Finally, the trial process of the Indonesian ad hoc Human Rights Court in East Timor has been a grave distortion of truth and an internationally recognized travesty of justice. As of now, the court has acquitted 12 and convicted 5, delivering light sentences. Four of the five are less than the legal minimum under Indonesian law, and those convicted remain free pending appeal.

To date, the Indonesian government has not provided the documentation, executed arrest warrants, or facilitated witness interviews as requested by the joint U.N.-East Timor Serious Crimes Unit. Senior level government official in Indonesia responded to an SCU indictment of high-level Indonesian security forces personnel for crimes against humanity for murder, deportation and persecution by publicly snubbing the indictments and openly threatening East Timor.

Congress has already provided significant carrots outside of the provision of IMET millions in counter-terrorism training for the TNI and the police, multilateral military exercises, and senior-level contacts despite these and other inexcusable actions by the Indonesian armed forces and government.

Resuming IMET funding this year will send the wrong signal and it will reward bad behavior. This Congress should vote ``yes'' on the Hefley amendment, and I urge my colleagues to strongly support the Hefley amendment, which would cut all international military and education training funding for Indonesia.

Mr. WALDEN of Oregon. Mr. Chairman, I move to strike the requisite number of words, and I rise today to express my strong support for the amendment offered by the gentleman from Colorado, which is designed to force the government of Indonesia to do what until now it has utterly failed to do, bring to justice the murderers who killed two American citizens and wounded eight others in Papua, Indonesia, in August of 2002.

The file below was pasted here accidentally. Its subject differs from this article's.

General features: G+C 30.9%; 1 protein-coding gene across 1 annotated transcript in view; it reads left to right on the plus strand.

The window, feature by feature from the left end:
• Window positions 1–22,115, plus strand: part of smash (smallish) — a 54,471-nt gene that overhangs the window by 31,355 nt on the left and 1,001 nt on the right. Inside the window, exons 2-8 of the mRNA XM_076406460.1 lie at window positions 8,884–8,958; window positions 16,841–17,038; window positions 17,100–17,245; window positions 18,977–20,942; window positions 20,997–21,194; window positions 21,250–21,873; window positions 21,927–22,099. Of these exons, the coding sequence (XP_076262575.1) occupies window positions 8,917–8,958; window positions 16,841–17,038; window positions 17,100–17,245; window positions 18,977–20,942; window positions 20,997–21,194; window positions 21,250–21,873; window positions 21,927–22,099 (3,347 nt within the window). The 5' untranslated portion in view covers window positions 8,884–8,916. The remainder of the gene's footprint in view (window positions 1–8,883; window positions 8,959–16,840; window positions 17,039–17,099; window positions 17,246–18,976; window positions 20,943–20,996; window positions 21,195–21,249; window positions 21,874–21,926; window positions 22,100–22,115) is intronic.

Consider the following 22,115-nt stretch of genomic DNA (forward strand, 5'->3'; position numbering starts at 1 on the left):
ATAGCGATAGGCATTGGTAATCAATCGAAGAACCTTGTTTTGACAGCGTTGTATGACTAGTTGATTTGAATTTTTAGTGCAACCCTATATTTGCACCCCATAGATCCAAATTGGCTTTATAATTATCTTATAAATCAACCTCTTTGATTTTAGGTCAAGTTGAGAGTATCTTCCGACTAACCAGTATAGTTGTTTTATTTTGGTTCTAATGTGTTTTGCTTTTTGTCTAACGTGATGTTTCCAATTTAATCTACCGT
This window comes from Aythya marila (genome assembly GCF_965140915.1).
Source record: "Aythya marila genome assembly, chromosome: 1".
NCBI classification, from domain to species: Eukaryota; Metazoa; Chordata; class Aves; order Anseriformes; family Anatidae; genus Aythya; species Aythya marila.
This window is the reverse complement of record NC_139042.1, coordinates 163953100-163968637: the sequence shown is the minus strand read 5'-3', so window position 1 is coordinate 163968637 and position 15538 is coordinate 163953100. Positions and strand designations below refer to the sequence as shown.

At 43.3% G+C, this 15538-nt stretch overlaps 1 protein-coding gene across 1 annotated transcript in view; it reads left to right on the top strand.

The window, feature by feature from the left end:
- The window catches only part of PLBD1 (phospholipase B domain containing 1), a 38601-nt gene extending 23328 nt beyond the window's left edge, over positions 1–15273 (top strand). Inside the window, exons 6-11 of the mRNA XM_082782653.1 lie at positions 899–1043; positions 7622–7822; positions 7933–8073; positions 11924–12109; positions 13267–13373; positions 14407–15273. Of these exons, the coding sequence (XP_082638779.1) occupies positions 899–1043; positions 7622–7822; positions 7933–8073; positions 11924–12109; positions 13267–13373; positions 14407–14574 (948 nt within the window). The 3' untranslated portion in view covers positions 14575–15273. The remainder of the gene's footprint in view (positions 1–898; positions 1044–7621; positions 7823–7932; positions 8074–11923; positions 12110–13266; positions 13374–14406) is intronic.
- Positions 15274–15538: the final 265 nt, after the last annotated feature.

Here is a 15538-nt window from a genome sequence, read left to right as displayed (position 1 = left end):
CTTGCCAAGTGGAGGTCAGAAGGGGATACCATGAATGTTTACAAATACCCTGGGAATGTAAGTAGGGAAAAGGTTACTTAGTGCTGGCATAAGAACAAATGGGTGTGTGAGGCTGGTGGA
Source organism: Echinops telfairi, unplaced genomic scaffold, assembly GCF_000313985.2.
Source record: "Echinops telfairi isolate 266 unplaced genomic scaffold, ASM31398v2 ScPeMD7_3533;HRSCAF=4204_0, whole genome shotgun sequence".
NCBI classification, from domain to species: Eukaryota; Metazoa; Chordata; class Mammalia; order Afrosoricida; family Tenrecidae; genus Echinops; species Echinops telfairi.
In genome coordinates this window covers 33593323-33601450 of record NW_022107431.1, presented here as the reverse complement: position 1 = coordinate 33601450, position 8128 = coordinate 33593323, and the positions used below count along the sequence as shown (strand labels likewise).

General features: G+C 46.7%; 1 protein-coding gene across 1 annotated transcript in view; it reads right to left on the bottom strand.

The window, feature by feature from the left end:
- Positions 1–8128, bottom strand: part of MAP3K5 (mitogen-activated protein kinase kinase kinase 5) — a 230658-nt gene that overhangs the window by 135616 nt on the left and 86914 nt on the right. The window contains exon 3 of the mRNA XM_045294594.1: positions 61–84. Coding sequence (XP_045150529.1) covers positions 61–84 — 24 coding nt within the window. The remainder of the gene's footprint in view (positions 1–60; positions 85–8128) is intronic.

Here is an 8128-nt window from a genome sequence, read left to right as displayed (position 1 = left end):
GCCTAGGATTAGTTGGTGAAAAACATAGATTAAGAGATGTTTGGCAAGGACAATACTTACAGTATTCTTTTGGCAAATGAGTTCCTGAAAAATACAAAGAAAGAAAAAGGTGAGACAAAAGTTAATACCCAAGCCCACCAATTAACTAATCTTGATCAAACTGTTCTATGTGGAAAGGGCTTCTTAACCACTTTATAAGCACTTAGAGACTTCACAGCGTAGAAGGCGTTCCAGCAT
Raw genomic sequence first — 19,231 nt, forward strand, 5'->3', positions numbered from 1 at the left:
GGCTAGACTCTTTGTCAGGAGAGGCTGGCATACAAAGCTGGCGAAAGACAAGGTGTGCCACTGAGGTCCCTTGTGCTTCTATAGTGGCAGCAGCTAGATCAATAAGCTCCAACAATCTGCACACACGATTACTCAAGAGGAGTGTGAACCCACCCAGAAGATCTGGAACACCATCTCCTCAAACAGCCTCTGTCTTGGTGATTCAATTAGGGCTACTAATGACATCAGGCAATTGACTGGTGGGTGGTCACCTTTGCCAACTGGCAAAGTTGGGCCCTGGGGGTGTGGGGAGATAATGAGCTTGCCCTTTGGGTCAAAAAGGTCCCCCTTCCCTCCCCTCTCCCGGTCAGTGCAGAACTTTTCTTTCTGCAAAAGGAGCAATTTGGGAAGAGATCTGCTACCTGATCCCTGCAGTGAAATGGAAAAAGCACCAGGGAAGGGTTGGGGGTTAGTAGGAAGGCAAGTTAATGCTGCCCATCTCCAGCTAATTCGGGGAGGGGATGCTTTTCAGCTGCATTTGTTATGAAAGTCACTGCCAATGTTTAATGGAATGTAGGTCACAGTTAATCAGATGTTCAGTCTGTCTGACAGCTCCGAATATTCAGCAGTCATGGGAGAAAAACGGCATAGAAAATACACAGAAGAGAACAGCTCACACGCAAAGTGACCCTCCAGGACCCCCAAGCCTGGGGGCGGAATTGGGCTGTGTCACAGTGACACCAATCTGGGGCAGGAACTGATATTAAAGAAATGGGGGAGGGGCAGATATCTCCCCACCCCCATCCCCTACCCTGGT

Among the victims of that tragic attack were Ted Burgon of Sun River, Oregon, in my district, and Rick Spier of Colorado, both of whom lost their lives. Ted's wife Nancy was wounded in the ambush, as were Ken Balk and Saundra Hopkins, also of Sun River, Oregon, and their young daughter. A number of other members of their party suffered injuries at the hands of the terrorists who perpetrated this cowardly attack.

Mr. Chairman, despite the time that has elapsed since the tragedy in Indonesia, the murderers of Burgon and Spier have not been brought to justice. Perhaps most disturbingly there seems to have been little effort on the part of the Indonesian government, which receives substantial aid from the people of the United States, to ensure that these killers are made to pay for their crimes. Indeed, strong evidence suggests that government officials have actively thwarted American investigations into the attack. This amendment is intended to correct this inequity.